Paired-speaking tasks elicit collaborative learning when performed among peers. Previous research has shown that peer-peer interactions have many positive benefits for learning (e.g., Gass, 2003; Sato & Ballinger, 2016; Swain & Lapkin, 1998). When administering paired-speaking tasks, learners are often given time to plan for their scored task performance. When considering task characteristics that affect learner output, planning time is one of the few task variables that has shown relatively consistent positive effects (Ellis, 2005). While planning, the presence or absence of explicit planning directions on what and how to plan has also been shown to affect output (e.g., Skehan & Foster, 2005). Even though planning time has been well researched in the field, few studies have examined what learners actually talk about during planning (e.g., Ortega, 1999; Wendel, 1997). This dissertation addresses two under-researched areas concerning planning for paired-speaking tasks which correspond to the two research questions: (1) how planning condition (i.e., unguided vs. guided planning) affects learners’ planning conversations in terms of four planning characteristics (i.e., task-related episodes (TREs), question use, interaction pattern, and first language (L1) use), and (2) how these characteristics across the two conditions predict speaking scores (i.e., task performance).
Forty-four pairs of learners from eight sections of a listening and speaking course completed one of two versions (i.e., an unguided and guided version) of the same paired-speaking task (i.e., planning and performing a presentation). The guided planning group (n = 18) were given additional instructions on what and how to plan, while the unguided planning group (n = 26 pairs) were not. Each groups’ planning conversations and task performances were audio-recorded. The planning conversations were also transcribed in order to identify each of the four planning characteristics. To answer the first RQ, the means and standard deviations were identified for each of the four planning characteristics for each of the two planning conditions. Subsequently, independent samples t-tests were performed to examine the differences between the two groups. To answer the second RQ, the planning characteristics were treated as predictor variables in a series of linear (multiple) regressions, while pairs’ speaking scores were treated as the dependent variables (i.e., overall scores and scores on three sub-domains: delivery, content, and language use).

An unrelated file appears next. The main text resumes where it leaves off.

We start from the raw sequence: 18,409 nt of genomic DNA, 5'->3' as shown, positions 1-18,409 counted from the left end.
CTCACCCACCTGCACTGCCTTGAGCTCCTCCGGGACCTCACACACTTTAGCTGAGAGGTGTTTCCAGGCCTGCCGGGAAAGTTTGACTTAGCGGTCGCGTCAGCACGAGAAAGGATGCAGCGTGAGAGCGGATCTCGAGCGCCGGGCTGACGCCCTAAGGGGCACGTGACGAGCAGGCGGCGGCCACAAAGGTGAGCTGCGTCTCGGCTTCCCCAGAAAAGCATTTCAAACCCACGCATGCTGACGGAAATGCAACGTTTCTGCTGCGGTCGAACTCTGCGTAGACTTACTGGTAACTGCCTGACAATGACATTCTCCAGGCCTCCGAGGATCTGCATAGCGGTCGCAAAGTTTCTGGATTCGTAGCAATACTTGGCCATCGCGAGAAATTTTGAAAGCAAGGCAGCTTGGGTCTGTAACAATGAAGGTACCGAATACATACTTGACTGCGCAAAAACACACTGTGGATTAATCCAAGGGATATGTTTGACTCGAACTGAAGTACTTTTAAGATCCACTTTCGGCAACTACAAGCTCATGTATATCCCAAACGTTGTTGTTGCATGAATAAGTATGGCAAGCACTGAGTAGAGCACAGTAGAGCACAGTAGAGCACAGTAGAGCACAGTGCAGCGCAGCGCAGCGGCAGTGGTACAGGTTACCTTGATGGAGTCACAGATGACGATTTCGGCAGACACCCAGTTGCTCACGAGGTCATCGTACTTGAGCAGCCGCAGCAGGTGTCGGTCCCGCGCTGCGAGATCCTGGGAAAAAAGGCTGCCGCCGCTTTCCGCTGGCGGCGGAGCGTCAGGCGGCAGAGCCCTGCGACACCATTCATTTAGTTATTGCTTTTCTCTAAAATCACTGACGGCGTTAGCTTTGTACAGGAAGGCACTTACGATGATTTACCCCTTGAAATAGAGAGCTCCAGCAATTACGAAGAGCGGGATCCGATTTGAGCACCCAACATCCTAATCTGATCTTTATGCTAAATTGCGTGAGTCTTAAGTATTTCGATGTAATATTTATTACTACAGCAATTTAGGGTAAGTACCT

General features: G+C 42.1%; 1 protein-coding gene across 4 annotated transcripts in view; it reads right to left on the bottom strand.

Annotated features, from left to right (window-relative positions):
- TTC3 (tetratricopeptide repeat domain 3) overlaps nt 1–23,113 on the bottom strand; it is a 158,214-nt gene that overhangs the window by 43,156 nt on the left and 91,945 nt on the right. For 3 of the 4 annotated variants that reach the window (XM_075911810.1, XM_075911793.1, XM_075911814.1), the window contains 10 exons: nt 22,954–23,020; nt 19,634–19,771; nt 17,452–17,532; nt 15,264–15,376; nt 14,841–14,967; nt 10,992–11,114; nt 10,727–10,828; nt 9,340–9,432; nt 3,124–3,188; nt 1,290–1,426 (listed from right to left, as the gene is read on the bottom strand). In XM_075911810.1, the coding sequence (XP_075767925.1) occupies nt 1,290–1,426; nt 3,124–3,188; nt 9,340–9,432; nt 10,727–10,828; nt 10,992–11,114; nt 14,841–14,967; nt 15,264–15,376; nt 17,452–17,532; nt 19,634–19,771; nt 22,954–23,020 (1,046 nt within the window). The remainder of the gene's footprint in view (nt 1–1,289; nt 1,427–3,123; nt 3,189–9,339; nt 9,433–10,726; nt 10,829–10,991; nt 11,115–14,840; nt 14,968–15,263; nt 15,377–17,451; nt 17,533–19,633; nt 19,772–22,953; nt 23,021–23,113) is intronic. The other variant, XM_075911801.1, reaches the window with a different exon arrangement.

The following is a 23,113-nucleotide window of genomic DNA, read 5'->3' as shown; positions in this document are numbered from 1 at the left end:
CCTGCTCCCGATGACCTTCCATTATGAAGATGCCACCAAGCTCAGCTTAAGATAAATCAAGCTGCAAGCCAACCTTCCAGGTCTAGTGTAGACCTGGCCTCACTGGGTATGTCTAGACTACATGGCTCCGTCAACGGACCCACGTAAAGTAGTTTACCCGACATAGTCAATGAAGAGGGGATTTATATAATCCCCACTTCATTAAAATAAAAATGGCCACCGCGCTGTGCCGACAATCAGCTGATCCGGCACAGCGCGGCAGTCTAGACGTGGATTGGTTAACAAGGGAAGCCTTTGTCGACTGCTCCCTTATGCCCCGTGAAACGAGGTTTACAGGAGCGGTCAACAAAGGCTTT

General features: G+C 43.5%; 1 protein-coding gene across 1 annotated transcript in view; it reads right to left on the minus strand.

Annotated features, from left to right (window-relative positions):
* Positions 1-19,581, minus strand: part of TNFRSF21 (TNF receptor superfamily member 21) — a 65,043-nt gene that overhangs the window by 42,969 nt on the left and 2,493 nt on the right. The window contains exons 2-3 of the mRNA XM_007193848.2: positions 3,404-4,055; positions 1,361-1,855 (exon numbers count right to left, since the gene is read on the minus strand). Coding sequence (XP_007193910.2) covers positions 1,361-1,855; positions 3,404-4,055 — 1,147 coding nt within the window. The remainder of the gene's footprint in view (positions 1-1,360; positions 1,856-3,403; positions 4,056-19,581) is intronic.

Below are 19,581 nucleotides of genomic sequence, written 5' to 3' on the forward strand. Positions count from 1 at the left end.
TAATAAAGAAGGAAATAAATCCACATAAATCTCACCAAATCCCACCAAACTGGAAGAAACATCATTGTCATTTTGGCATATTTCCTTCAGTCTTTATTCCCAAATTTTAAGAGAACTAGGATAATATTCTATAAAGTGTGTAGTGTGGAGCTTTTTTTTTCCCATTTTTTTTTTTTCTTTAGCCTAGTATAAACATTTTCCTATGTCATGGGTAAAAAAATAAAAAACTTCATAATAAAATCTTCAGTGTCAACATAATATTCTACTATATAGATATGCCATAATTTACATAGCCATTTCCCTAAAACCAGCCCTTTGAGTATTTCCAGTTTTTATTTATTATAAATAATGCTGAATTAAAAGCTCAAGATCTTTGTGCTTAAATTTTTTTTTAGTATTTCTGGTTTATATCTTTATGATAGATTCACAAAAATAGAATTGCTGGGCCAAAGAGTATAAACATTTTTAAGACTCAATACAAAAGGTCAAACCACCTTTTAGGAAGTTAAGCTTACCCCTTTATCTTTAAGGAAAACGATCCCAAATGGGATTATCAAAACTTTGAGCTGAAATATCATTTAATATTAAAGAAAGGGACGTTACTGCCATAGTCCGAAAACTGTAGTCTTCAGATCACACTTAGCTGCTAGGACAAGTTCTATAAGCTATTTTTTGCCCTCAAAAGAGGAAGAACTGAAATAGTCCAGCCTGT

For RQ1, the results found similarities and differences between the two groups. During planning, both groups prioritized content-related issues and produced a similar number of language-related TREs. Both groups also produced a similar number of confirmation and opinion questions. Looking at the differences, guided planners produced more organization related and rereading TREs, agreement questions, and were more likely to work non-collaboratively. Unguided planners produced more task-management and off topic TREs, information questions, and used their L1 (i.e., Chinese) more often. The similarities can be explained by a number of factors that were the same for each group, including a high degree of task familiarity and background knowledge, and a low degree of task difficulty. The differences can be explained by the presence or absence of explicit planning time directions. For RQ2, both groups performed similarly and well, however, guided planners performed slightly better. The regressions showed that the average total number of TREs produced can predict unguided planners’ language-use scores, that confirmation and opinion questions can predict guided planners’ delivery scores, and that opinion questions can predict guided planners’ overall scores.
The findings from this study have methodological and pedagogical implications. The study introduced a new way of identifying what learners talk about during planning and offers teachers guidance on how to teach planning strategies to students.
|Advisor:||Crawford, William, Kang, Okim|
|Commitee:||Egbert, Jesse, Asencion Delaney, Yuly|
|School:||Northern Arizona University|
|School Location:||United States -- Arizona|
|Source:||DAI-A 82/1(E), Dissertation Abstracts International|
|Keywords:||Applied linguistics, TESOL, Paired-speaking tasks|
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